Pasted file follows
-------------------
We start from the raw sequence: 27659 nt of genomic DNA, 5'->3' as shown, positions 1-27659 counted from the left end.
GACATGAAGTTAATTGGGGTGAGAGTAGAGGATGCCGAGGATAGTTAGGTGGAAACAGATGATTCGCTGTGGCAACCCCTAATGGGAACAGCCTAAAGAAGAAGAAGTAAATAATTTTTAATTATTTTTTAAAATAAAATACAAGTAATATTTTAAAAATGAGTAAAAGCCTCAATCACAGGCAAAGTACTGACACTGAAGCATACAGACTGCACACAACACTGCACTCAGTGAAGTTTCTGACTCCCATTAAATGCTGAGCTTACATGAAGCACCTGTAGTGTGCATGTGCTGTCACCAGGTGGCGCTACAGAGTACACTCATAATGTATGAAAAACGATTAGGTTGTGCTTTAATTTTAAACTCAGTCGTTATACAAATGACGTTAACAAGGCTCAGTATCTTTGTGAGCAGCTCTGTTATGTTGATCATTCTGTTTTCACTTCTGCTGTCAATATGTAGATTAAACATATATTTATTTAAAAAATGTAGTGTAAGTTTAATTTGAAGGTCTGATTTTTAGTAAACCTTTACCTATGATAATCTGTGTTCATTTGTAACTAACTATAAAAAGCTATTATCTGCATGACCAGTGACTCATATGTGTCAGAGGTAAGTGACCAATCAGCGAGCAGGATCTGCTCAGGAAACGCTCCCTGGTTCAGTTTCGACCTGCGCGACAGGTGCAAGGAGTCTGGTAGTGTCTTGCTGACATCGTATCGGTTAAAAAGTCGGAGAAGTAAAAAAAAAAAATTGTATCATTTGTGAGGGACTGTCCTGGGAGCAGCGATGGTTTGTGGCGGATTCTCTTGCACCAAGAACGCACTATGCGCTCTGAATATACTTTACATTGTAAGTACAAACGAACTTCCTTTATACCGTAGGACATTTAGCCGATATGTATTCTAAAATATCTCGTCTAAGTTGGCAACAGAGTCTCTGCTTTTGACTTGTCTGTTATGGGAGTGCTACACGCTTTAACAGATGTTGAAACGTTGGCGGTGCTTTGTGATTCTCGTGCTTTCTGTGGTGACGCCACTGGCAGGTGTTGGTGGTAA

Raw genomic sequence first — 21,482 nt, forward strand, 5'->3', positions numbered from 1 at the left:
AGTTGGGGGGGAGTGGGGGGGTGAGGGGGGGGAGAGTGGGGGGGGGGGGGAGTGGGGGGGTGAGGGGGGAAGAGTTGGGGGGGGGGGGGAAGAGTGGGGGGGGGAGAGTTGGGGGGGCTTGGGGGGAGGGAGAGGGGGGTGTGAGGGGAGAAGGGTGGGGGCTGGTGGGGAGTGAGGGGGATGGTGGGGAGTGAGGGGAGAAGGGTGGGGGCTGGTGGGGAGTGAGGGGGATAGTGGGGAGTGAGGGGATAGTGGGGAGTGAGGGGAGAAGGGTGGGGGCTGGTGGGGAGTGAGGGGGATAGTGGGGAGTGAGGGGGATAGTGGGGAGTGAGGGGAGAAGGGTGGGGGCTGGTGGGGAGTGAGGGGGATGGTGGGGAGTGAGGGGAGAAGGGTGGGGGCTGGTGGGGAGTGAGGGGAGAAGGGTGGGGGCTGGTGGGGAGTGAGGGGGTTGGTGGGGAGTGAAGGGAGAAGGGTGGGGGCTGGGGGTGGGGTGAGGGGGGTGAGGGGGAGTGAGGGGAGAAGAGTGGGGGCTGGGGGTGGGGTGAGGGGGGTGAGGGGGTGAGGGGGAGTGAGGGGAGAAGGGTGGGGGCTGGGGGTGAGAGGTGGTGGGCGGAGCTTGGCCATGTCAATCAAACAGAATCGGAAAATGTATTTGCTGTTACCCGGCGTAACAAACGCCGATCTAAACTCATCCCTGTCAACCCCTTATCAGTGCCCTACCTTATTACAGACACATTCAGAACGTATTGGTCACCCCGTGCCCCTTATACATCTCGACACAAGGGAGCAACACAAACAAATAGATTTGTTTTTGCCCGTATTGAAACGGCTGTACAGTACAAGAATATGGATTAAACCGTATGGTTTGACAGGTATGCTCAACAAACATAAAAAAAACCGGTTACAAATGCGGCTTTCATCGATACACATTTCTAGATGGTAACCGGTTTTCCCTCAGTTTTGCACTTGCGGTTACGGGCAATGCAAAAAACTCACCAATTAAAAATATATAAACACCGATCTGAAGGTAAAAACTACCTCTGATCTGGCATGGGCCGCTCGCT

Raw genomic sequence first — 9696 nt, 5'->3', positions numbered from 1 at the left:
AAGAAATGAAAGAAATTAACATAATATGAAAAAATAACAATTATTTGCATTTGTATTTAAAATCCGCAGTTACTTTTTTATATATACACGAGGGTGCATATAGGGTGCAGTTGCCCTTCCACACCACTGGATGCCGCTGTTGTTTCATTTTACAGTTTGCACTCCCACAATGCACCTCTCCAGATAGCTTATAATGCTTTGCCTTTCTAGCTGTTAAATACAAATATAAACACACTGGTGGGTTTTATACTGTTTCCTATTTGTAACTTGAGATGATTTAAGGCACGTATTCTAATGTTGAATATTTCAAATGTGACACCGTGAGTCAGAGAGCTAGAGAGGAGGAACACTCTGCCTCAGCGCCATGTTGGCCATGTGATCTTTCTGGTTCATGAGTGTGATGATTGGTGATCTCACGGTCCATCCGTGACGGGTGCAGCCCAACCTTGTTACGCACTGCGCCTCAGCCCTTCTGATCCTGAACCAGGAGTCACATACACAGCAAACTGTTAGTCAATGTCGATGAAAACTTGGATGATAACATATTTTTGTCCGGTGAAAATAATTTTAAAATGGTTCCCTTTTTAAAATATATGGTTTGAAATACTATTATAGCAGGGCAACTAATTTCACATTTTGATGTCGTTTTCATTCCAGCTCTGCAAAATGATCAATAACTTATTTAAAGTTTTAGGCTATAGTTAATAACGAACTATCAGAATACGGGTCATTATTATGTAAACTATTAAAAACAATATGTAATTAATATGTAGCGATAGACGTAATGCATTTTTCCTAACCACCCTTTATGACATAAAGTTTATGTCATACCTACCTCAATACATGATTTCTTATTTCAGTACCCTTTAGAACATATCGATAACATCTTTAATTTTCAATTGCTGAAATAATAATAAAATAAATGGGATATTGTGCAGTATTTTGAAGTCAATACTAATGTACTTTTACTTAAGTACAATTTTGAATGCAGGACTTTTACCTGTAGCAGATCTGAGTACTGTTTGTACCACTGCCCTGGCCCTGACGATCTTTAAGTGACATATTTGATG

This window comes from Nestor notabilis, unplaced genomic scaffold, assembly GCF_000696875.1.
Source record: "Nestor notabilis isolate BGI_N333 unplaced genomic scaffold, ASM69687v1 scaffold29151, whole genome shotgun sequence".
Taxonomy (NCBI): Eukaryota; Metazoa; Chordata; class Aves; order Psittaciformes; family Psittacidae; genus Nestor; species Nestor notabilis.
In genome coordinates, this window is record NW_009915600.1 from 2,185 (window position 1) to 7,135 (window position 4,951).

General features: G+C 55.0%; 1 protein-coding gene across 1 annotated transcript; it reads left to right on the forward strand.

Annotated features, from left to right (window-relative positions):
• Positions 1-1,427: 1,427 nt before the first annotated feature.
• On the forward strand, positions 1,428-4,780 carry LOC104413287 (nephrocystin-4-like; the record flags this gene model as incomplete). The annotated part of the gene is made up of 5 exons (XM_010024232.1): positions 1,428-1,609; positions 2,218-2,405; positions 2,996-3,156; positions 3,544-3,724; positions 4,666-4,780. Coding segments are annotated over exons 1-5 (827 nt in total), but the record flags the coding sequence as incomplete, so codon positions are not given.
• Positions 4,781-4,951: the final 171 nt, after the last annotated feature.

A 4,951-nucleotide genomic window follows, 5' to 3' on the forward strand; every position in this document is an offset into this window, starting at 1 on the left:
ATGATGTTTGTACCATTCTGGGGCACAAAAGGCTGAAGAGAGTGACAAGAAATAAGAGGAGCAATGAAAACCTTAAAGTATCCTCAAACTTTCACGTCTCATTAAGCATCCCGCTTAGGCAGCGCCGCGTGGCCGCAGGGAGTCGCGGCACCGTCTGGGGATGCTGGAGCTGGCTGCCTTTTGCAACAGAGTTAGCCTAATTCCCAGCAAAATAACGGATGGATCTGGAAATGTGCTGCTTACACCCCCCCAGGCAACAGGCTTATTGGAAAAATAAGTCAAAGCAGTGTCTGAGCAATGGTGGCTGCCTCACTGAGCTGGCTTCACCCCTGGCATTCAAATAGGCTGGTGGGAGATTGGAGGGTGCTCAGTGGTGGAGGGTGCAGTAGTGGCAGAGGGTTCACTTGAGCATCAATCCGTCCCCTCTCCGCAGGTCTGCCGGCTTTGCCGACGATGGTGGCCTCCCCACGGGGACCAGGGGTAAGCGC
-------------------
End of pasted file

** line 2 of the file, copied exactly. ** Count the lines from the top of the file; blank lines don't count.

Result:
GACATGAAGTTAATTGGGGTGAGAGTAGAGGATGCCGAGGATAGTTAGGTGGAAACAGATGATTCGCTGTGGCAACCCCTAATGGGAACAGCCTAAAGAAGAAGAAGTAAATAATTTTTAATTATTTTTTAAAATAAAATACAAGTAATATTTTAAAAATGAGTAAAAGCCTCAATCACAGGCAAAGTACTGACACTGAAGCATACAGACTGCACACAACACTGCACTCAGTGAAGTTTCTGACTCCCATTAAATGCTGAGCTTACATGAAGCACCTGTAGTGTGCATGTGCTGTCACCAGGTGGCGCTACAGAGTACACTCATAATGTATGAAAAACGATTAGGTTGTGCTTTAATTTTAAACTCAGTCGTTATACAAATGACGTTAACAAGGCTCAGTATCTTTGTGAGCAGCTCTGTTATGTTGATCATTCTGTTTTCACTTCTGCTGTCAATATGTAGATTAAACATATATTTATTTAAAAAATGTAGTGTAAGTTTAATTTGAAGGTCTGATTTTTAGTAAACCTTTACCTATGATAATCTGTGTTCATTTGTAACTAACTATAAAAAGCTATTATCTGCATGACCAGTGACTCATATGTGTCAGAGGTAAGTGACCAATCAGCGAGCAGGATCTGCTCAGGAAACGCTCCCTGGTTCAGTTTCGACCTGCGCGACAGGTGCAAGGAGTCTGGTAGTGTCTTGCTGACATCGTATCGGTTAAAAAGTCGGAGAAGTAAAAAAAAAAAATTGTATCATTTGTGAGGGACTGTCCTGGGAGCAGCGATGGTTTGTGGCGGATTCTCTTGCACCAAGAACGCACTATGCGCTCTGAATATACTTTACATTGTAAGTACAAACGAACTTCCTTTATACCGTAGGACATTTAGCCGATATGTATTCTAAAATATCTCGTCTAAGTTGGCAACAGAGTCTCTGCTTTTGACTTGTCTGTTATGGGAGTGCTACACGCTTTAACAGATGTTGAAACGTTGGCGGTGCTTTGTGATTCTCGTGCTTTCTGTGGTGACGCCACTGGCAGGTGTTGGTGGTAA